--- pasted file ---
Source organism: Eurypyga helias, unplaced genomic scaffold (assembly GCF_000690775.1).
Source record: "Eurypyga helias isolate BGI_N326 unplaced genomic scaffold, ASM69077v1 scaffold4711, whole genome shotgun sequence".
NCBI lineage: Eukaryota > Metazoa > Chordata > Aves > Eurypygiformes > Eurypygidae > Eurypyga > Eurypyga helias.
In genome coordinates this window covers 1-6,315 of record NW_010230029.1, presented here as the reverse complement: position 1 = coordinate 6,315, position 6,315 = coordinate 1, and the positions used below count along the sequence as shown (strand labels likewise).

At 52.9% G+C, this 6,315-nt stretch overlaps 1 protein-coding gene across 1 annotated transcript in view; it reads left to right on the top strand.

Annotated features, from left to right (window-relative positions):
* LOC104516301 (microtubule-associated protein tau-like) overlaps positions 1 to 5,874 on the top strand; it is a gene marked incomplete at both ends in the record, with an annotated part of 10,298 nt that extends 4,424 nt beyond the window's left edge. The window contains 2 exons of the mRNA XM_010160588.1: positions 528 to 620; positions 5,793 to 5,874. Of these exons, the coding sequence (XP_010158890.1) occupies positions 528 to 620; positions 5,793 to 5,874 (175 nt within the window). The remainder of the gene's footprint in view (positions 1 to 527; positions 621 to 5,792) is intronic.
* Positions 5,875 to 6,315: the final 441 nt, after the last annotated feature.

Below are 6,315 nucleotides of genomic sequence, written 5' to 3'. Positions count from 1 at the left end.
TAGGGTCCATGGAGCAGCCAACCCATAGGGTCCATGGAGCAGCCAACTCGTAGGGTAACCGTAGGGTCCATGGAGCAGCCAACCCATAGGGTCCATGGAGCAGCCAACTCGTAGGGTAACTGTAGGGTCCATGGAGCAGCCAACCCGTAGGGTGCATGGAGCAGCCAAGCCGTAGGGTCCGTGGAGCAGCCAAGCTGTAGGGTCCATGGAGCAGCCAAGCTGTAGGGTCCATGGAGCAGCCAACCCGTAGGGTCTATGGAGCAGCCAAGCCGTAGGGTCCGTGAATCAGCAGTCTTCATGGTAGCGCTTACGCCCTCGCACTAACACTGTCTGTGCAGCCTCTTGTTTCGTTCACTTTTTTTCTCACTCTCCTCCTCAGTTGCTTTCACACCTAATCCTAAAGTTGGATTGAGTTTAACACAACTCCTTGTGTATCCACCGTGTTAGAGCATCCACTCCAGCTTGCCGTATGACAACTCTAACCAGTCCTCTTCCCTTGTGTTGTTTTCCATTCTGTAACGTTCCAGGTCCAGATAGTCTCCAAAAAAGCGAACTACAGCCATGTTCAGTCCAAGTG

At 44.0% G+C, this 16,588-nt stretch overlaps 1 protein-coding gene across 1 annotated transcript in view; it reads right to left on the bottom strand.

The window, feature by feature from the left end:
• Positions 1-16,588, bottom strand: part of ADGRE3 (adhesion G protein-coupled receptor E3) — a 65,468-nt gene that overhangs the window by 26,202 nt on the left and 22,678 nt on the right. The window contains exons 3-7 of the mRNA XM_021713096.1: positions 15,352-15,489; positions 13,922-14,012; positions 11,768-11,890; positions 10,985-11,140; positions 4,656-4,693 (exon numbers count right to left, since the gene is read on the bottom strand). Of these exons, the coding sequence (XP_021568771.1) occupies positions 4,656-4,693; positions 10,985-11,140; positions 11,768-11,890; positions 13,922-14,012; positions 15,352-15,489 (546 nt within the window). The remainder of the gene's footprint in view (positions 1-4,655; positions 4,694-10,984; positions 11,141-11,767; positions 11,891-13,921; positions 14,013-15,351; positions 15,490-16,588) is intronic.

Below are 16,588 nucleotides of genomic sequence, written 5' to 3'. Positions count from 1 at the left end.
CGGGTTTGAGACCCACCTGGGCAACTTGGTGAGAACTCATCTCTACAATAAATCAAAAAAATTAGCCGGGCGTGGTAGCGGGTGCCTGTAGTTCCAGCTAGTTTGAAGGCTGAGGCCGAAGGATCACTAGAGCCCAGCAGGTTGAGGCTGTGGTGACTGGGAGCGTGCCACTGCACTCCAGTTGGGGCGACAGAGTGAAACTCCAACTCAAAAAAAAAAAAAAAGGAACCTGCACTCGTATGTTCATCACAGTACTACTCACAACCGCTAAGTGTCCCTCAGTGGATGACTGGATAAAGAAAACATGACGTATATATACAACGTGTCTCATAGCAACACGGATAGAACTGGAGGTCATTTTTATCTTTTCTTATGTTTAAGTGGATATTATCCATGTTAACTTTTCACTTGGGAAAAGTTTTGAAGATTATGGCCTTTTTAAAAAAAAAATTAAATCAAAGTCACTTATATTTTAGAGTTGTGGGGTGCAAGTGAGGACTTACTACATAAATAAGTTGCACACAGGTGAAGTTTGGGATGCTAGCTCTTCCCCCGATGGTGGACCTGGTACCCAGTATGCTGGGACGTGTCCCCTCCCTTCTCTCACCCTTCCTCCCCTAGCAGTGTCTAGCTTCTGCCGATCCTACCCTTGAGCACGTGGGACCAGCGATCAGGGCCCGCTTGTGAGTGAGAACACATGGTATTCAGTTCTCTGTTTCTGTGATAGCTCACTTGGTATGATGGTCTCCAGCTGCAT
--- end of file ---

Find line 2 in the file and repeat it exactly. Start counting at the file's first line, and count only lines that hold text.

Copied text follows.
Source record: "Eurypyga helias isolate BGI_N326 unplaced genomic scaffold, ASM69077v1 scaffold4711, whole genome shotgun sequence".